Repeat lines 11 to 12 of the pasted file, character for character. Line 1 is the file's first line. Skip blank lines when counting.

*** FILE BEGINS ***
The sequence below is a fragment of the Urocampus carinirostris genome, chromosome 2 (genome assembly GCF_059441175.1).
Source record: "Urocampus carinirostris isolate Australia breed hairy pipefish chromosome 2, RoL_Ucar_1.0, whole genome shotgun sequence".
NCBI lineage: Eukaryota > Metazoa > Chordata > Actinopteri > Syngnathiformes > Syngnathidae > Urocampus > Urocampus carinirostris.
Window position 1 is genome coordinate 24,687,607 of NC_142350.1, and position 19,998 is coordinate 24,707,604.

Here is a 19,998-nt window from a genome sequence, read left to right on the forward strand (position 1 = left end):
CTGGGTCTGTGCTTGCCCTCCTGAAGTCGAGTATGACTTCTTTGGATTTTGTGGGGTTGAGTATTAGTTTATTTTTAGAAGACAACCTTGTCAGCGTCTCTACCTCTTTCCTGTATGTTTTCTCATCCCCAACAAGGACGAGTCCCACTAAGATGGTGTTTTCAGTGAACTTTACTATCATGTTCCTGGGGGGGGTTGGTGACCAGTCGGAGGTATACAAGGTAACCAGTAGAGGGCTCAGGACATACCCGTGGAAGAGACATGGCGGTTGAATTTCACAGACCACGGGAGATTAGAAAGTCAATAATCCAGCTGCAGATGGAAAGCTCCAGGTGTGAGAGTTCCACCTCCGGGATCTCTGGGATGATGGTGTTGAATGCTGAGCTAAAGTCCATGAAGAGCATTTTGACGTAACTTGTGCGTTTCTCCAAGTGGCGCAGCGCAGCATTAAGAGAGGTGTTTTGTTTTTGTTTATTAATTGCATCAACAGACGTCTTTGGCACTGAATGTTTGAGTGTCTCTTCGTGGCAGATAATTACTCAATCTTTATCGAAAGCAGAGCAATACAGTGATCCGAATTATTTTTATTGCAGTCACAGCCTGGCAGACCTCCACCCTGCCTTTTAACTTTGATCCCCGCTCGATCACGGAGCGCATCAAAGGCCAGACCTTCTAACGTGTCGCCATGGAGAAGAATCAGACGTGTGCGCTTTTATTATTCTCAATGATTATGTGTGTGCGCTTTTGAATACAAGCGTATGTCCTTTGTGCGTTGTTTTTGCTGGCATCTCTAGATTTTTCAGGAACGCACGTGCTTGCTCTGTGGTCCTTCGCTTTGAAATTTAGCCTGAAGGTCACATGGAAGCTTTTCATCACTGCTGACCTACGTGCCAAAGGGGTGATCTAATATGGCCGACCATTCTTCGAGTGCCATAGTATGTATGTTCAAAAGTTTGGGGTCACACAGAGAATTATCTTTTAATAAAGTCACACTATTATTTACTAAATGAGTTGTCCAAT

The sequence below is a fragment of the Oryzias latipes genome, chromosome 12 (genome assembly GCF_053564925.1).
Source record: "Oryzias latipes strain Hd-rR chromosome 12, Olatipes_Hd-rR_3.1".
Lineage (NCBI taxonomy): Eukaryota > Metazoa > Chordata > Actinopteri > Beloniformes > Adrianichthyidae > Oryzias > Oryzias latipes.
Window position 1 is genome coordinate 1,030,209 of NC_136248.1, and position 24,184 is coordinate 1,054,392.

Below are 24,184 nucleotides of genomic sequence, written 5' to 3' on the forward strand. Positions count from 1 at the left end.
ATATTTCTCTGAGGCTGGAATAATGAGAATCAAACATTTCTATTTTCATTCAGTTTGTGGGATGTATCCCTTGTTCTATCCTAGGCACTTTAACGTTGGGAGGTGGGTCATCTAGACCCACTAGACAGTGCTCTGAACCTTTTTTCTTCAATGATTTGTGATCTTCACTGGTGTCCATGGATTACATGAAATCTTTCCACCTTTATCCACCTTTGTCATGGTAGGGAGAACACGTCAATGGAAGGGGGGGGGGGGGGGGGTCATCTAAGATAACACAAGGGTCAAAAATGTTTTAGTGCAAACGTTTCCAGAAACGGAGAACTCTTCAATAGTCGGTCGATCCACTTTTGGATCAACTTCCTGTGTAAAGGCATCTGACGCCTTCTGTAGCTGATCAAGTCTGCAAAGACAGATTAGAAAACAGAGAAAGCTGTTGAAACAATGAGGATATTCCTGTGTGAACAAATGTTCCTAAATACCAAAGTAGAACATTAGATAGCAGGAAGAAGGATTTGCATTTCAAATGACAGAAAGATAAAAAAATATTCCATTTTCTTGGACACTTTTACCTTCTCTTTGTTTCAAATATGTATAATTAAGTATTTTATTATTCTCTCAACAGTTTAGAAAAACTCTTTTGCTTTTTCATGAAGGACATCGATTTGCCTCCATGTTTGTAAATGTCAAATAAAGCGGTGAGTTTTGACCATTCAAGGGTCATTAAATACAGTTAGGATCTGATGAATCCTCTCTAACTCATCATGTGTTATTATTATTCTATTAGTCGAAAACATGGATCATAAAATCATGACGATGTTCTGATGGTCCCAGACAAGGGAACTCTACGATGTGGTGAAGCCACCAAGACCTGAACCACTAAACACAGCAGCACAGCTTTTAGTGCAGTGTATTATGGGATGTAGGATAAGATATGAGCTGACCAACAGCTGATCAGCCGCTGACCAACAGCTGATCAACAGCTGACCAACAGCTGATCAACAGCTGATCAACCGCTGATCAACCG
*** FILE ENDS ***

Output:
Below are 24,184 nucleotides of genomic sequence, written 5' to 3' on the forward strand. Positions count from 1 at the left end.
ATATTTCTCTGAGGCTGGAATAATGAGAATCAAACATTTCTATTTTCATTCAGTTTGTGGGATGTATCCCTTGTTCTATCCTAGGCACTTTAACGTTGGGAGGTGGGTCATCTAGACCCACTAGACAGTGCTCTGAACCTTTTTTCTTCAATGATTTGTGATCTTCACTGGTGTCCATGGATTACATGAAATCTTTCCACCTTTATCCACCTTTGTCATGGTAGGGAGAACACGTCAATGGAAGGGGGGGGGGGGGGGGGTCATCTAAGATAACACAAGGGTCAAAAATGTTTTAGTGCAAACGTTTCCAGAAACGGAGAACTCTTCAATAGTCGGTCGATCCACTTTTGGATCAACTTCCTGTGTAAAGGCATCTGACGCCTTCTGTAGCTGATCAAGTCTGCAAAGACAGATTAGAAAACAGAGAAAGCTGTTGAAACAATGAGGATATTCCTGTGTGAACAAATGTTCCTAAATACCAAAGTAGAACATTAGATAGCAGGAAGAAGGATTTGCATTTCAAATGACAGAAAGATAAAAAAATATTCCATTTTCTTGGACACTTTTACCTTCTCTTTGTTTCAAATATGTATAATTAAGTATTTTATTATTCTCTCAACAGTTTAGAAAAACTCTTTTGCTTTTTCATGAAGGACATCGATTTGCCTCCATGTTTGTAAATGTCAAATAAAGCGGTGAGTTTTGACCATTCAAGGGTCATTAAATACAGTTAGGATCTGATGAATCCTCTCTAACTCATCATGTGTTATTATTATTCTATTAGTCGAAAACATGGATCATAAAATCATGACGATGTTCTGATGGTCCCAGACAAGGGAACTCTACGATGTGGTGAAGCCACCAAGACCTGAACCACTAAACACAGCAGCACAGCTTTTAGTGCAGTGTATTATGGGATGTAGGATAAGATATGAGCTGACCAACAGCTGATCAGCCGCTGACCAACAGCTGATCAACAGCTGACCAACAGCTGATCAACAGCTGATCAACCGCTGATCAACCG